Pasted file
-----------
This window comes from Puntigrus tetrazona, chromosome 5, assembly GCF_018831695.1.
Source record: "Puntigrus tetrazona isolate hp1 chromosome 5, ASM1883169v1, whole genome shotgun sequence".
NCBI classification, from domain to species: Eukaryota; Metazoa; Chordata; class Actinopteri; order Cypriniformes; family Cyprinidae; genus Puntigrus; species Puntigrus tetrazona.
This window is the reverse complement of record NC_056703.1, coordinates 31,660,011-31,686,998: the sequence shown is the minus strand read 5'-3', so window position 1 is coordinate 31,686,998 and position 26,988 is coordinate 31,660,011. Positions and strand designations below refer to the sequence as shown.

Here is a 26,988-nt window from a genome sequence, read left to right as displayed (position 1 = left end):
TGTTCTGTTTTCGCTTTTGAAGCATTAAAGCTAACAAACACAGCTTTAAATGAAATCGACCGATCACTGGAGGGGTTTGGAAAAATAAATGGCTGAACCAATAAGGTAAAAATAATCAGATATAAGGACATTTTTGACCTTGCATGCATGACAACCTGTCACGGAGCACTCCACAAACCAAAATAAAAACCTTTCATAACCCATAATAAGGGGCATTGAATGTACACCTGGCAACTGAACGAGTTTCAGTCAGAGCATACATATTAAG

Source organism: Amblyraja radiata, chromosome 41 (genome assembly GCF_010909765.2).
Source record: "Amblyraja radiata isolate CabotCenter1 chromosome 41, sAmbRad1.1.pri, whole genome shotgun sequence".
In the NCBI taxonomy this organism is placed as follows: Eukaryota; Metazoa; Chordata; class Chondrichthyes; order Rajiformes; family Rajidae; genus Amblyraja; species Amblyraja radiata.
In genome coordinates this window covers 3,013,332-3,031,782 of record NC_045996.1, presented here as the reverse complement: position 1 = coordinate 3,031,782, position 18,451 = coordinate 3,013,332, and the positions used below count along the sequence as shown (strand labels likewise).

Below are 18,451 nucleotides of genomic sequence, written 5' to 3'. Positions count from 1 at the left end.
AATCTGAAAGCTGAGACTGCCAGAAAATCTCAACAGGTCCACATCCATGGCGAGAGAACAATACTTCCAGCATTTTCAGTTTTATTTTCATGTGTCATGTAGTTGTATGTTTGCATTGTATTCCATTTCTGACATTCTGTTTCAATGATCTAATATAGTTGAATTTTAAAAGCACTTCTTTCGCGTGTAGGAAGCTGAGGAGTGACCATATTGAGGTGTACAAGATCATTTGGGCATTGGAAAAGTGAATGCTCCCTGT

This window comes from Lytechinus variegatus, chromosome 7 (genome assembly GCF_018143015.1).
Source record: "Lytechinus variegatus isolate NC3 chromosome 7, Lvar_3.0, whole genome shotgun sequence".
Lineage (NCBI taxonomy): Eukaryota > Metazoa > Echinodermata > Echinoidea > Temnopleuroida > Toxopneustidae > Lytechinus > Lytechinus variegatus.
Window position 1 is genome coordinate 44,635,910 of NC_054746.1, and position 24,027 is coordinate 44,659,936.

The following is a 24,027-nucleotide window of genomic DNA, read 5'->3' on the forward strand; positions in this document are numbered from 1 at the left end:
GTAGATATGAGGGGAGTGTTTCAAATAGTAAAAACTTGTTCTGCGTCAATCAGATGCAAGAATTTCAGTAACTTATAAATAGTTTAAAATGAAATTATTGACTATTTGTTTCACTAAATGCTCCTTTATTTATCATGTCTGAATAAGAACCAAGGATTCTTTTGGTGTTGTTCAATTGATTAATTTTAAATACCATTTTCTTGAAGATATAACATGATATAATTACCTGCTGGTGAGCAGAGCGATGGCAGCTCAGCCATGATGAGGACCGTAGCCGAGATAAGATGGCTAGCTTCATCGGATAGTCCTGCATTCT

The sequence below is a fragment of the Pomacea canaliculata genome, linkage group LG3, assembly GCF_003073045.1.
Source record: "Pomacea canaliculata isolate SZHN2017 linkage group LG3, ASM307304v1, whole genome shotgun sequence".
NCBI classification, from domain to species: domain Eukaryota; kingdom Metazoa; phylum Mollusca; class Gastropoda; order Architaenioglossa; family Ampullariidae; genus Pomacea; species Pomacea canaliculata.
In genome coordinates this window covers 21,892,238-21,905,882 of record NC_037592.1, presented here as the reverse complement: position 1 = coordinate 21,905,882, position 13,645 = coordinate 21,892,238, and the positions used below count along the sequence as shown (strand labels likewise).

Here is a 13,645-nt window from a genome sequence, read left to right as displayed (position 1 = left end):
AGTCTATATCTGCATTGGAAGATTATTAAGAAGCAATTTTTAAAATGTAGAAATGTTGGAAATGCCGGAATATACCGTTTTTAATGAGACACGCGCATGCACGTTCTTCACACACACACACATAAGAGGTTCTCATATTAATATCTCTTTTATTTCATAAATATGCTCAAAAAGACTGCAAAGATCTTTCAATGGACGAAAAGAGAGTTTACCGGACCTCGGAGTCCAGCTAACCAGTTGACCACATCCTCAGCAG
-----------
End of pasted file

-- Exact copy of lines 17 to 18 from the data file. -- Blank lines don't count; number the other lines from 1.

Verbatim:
The following is a 24,027-nucleotide window of genomic DNA, read 5'->3' on the forward strand; positions in this document are numbered from 1 at the left end:
GTAGATATGAGGGGAGTGTTTCAAATAGTAAAAACTTGTTCTGCGTCAATCAGATGCAAGAATTTCAGTAACTTATAAATAGTTTAAAATGAAATTATTGACTATTTGTTTCACTAAATGCTCCTTTATTTATCATGTCTGAATAAGAACCAAGGATTCTTTTGGTGTTGTTCAATTGATTAATTTTAAATACCATTTTCTTGAAGATATAACATGATATAATTACCTGCTGGTGAGCAGAGCGATGGCAGCTCAGCCATGATGAGGACCGTAGCCGAGATAAGATGGCTAGCTTCATCGGATAGTCCTGCATTCT